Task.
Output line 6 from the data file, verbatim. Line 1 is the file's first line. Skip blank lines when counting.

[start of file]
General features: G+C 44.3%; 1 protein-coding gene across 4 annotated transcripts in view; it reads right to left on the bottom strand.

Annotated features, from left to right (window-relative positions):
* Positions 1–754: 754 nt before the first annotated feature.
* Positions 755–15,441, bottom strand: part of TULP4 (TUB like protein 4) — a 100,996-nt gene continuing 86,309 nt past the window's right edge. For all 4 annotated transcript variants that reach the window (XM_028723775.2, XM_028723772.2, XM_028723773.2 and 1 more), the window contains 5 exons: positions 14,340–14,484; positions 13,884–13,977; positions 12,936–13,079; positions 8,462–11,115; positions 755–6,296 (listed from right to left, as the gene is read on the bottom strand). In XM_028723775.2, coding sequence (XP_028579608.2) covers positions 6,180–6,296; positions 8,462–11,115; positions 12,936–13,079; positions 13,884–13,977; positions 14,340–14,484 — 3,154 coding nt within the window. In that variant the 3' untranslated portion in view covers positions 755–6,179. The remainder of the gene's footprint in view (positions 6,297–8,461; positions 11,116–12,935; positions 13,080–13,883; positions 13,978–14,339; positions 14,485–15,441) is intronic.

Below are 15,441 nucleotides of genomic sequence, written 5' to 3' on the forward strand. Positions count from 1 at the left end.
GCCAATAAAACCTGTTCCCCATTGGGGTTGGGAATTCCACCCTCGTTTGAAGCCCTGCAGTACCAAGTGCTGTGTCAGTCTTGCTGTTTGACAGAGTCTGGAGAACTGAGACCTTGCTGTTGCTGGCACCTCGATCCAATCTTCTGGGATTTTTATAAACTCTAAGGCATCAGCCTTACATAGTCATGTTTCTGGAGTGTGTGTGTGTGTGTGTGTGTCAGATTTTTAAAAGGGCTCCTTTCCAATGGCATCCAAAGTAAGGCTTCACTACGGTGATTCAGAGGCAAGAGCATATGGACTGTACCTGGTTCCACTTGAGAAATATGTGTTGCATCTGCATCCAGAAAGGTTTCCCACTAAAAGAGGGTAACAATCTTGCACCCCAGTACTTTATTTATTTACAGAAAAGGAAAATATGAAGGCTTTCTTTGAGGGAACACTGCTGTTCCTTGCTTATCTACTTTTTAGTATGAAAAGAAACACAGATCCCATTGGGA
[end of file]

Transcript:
GCCAATAAAACCTGTTCCCCATTGGGGTTGGGAATTCCACCCTCGTTTGAAGCCCTGCAGTACCAAGTGCTGTGTCAGTCTTGCTGTTTGACAGAGTCTGGAGAACTGAGACCTTGCTGTTGCTGGCACCTCGATCCAATCTTCTGGGATTTTTATAAACTCTAAGGCATCAGCCTTACATAGTCATGTTTCTGGAGTGTGTGTGTGTGTGTGTGTGTCAGATTTTTAAAAGGGCTCCTTTCCAATGGCATCCAAAGTAAGGCTTCACTACGGTGATTCAGAGGCAAGAGCATATGGACTGTACCTGGTTCCACTTGAGAAATATGTGTTGCATCTGCATCCAGAAAGGTTTCCCACTAAAAGAGGGTAACAATCTTGCACCCCAGTACTTTATTTATTTACAGAAAAGGAAAATATGAAGGCTTTCTTTGAGGGAACACTGCTGTTCCTTGCTTATCTACTTTTTAGTATGAAAAGAAACACAGATCCCATTGGGA